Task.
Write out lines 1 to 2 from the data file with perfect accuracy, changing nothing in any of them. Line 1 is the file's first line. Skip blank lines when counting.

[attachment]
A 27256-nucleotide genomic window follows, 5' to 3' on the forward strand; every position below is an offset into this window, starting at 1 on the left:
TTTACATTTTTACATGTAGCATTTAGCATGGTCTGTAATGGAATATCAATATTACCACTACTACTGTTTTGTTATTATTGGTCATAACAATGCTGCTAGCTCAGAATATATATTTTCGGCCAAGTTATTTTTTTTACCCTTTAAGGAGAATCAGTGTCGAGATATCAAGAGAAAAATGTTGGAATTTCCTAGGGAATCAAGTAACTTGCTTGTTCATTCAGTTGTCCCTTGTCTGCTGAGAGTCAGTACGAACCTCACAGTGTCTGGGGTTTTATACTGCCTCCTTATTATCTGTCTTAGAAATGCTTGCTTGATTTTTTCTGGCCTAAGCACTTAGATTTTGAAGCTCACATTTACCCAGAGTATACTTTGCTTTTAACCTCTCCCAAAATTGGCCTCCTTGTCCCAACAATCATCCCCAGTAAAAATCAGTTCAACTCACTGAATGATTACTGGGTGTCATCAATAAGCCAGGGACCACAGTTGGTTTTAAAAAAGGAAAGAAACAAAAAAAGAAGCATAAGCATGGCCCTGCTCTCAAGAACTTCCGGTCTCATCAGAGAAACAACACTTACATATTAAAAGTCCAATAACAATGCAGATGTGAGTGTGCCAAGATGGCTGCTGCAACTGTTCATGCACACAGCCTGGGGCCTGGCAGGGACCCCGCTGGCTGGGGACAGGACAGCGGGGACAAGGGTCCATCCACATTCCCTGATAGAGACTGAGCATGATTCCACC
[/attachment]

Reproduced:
A 27256-nucleotide genomic window follows, 5' to 3' on the forward strand; every position below is an offset into this window, starting at 1 on the left:
TTTACATTTTTACATGTAGCATTTAGCATGGTCTGTAATGGAATATCAATATTACCACTACTACTGTTTTGTTATTATTGGTCATAACAATGCTGCTAGCTCAGAATATATATTTTCGGCCAAGTTATTTTTTTTACCCTTTAAGGAGAATCAGTGTCGAGATATCAAGAGAAAAATGTTGGAATTTCCTAGGGAATCAAGTAACTTGCTTGTTCATTCAGTTGTCCCTTGTCTGCTGAGAGTCAGTACGAACCTCACAGTGTCTGGGGTTTTATACTGCCTCCTTATTATCTGTCTTAGAAATGCTTGCTTGATTTTTTCTGGCCTAAGCACTTAGATTTTGAAGCTCACATTTACCCAGAGTATACTTTGCTTTTAACCTCTCCCAAAATTGGCCTCCTTGTCCCAACAATCATCCCCAGTAAAAATCAGTTCAACTCACTGAATGATTACTGGGTGTCATCAATAAGCCAGGGACCACAGTTGGTTTTAAAAAAGGAAAGAAACAAAAAAAGAAGCATAAGCATGGCCCTGCTCTCAAGAACTTCCGGTCTCATCAGAGAAACAACACTTACATATTAAAAGTCCAATAACAATGCAGATGTGAGTGTGCCAAGATGGCTGCTGCAACTGTTCATGCACACAGCCTGGGGCCTGGCAGGGACCCCGCTGGCTGGGGACAGGACAGCGGGGACAAGGGTCCATCCACATTCCCTGATAGAGACTGAGCATGATTCCACC